The Nawab of words 

Sunday, 12 April 2009 - 2:44am IST | Place: Mumbai | Agency: DNA
He wrote Kahin door jab din dhal jaye for Anand and shot to instant fame. Lyricist Yogesh tells DNA about songs then and now.

Lyric writer Yogesh Gaur was a man in great demand among the slice-of-life filmmakers like Basu Chatterjee and Hrishikesh Mukherjee. The story goes that Mukherjee heard the lyrics of two songs Yogesh had written for producer LB Lachman’s film, and wanted them for Anand.


“Lachmanji was adamant about keeping the songs, but Rajesh Khanna, Amitabh Bachchan and Mukherjee pleaded with him. Bachchan, who was a young man then, would say to me, ‘Kavi Raaj, yeh do gaane humein dila di jiye (Please get us these two songs somehow).’ Finally, Lachmanji relented and gave them one of the songs,” says Yogesh.


The song, Kahin door jab din dhal jaaye, shot the lyricist to overnight popularity. Mukherjee was so happy he got Yogesh to pen another song for him, Zindagi kaisi yeh paheli for Anand too. Soon, the fan mail was pouring in.


“Funnily, people also sent me flowers for Maine tere liye, which was written by Gulzar,” says the man, popularly known as ‘shaayar’ by actresses of that time. The nickname happened because the heroines, when they reported on the sets, would insist he recite some of his shaayari. “Producers thought the heroines were getting distracted by my poetry, especially when I waxed eloquent about their beauty,” he laughs.


Known as the ‘sensible film lyricist’, Yogesh worked primarily with Chatterjee and Mukherjee, rather than ‘masala’ filmmakers. “My problem was similar to that faced by the filmmakers themselves. My work was appreciated, but was restricted to ‘art’ films. But they were more real than arty,” he says.


Working with Basu Chatterjee was not the easiest, says Yogesh. “Basuda was a master of his craft, but brainstorming sessions with him weren’t all that fun. While discussing a song for Rajnigandha, he would say, in true Bengali style: ‘Uske baad, Vidya wahan se aata hai.’ I had to stop him and ask if he meant heroine Vidya Sinha’s character or hero Amol Palekar’s. He got angry and said he was referring to Vidya. I didn’t bother explaining to him that he had actually mixed up the gender while speaking in Hindi,” Yogesh says. But the collaboration was a fruitful one. Yogesh wrote some of his best songs for Chatterjee, like Kai baar yunhi dekha hai from Rajnigandha and Na bole tum na maine kuch kaha from Baaton Baaton Mein.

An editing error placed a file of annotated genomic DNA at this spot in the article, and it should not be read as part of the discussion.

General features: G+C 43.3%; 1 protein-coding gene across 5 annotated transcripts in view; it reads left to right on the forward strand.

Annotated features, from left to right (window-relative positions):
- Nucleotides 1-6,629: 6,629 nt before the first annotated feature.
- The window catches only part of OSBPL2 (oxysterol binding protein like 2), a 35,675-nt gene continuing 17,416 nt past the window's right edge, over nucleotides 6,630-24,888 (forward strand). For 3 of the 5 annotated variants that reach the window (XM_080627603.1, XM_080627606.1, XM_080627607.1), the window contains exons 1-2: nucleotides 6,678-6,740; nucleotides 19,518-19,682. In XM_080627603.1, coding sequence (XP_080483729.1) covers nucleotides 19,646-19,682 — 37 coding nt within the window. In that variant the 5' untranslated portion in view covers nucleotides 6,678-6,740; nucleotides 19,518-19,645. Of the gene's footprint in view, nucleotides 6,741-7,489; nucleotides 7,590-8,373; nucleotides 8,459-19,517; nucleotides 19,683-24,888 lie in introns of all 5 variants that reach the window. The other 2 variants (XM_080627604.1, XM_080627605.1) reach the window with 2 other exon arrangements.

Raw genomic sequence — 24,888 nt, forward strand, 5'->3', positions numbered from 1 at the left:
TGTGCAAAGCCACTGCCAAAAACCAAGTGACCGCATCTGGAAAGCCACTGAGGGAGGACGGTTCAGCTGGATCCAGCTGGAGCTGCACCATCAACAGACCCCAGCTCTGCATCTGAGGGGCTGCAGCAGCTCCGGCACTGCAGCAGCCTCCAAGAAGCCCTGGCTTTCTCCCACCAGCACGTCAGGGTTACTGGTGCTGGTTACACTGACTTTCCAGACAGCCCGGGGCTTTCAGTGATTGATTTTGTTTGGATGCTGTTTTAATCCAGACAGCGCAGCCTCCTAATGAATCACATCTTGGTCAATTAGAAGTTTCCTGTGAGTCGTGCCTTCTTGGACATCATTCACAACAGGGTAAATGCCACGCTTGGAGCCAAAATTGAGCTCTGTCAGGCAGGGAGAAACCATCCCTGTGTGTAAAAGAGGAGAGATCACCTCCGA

Incidentally, Yogesh began by writing for C-grade potboilers like Flying Circus, Marvel Men, Rustom Kaun and Husn Ka Ghulam. After arriving in Bombay from his ‘nawabi kothi’ in Lucknow, he was looked after by his cousin, screenplay writer Vijendra Gaur, for a while. He often hung around the sets, not knowing what to do. Depressed about leaving his home at a young age – he was 16 – Yogesh spent hours at Marine Drive and the Hanging Gardens brooding about his situation, and penning his thoughts. It was while sharing his diary with music composer Robin Banerjee, that he was coaxed into writing lyrics for a tune Banerjee had created. Yogesh took the job and the song got selected for a film, which never got made.


Several jam sessions with Banerjee followed, leading to six songs that were selected for Sakhi-Robin, the film that marked Yogesh’s entry into the stunt-film genre — and the industry itself. “I got Rs25 per song, and a total of Rs150. Two of the songs were played on primetime slots on Radio Ceylon. That helped,” he says.


But the big league had to wait. With just enough money to shift from a jhuggi in Andheri to a chawl in Oshiwara, Yogesh couldn’t buy discs of his own compositions. He would spend hours at the home of Savita Chowdhury, wife of music composer Salil Chowdhury. “She had a jukebox, and struggling musicians would get together to listen to music on it. It was during one such session that I requested a meeting with Salilda.” 
The first time Yogesh saw Chowdhury, he was too intimidated to open his mouth.


“He lived in a room full of encyclopedias and stuff, and appeared oblivious to the world. I had to make repeated visits to make my presence felt.” The break, however, came a few months later. After the death of his regular collaborator, lyricist Shailendra, Chowdhury was looking for another writer. He gave Yogesh half an hour to write a song. Yogesh got cold feet and couldn’t think of anything.


“Salilda’s assistant laughed and said a novice like me could never do justice to Salilda’s tunes. That shook my confidence.” A dejected Yogesh walked out, but while waiting for the bus, was struck by some lines. He went back to Chowdhury, and recited them. “He started screaming out to Savitadi. I thought he would tell her how incompetent I was, and then kick me out. Instead, he told her that I had written some beautiful lyrics.


That was a moment I will never forget,” says the lyricist. It’s right up there with the time that Lata Mangeshkar complimented him on a song for the first time. Yogesh has worked in more than 100 films, and written for albums as well. His most recent work are Kuch Khatta Kuch Meetha and two  films, which are lying in the cans “The style of working has changed. Earlier, we were given a situation and asked to write accordingly. Today, the brief is ‘superhit duet likhna hai’,” he says.    


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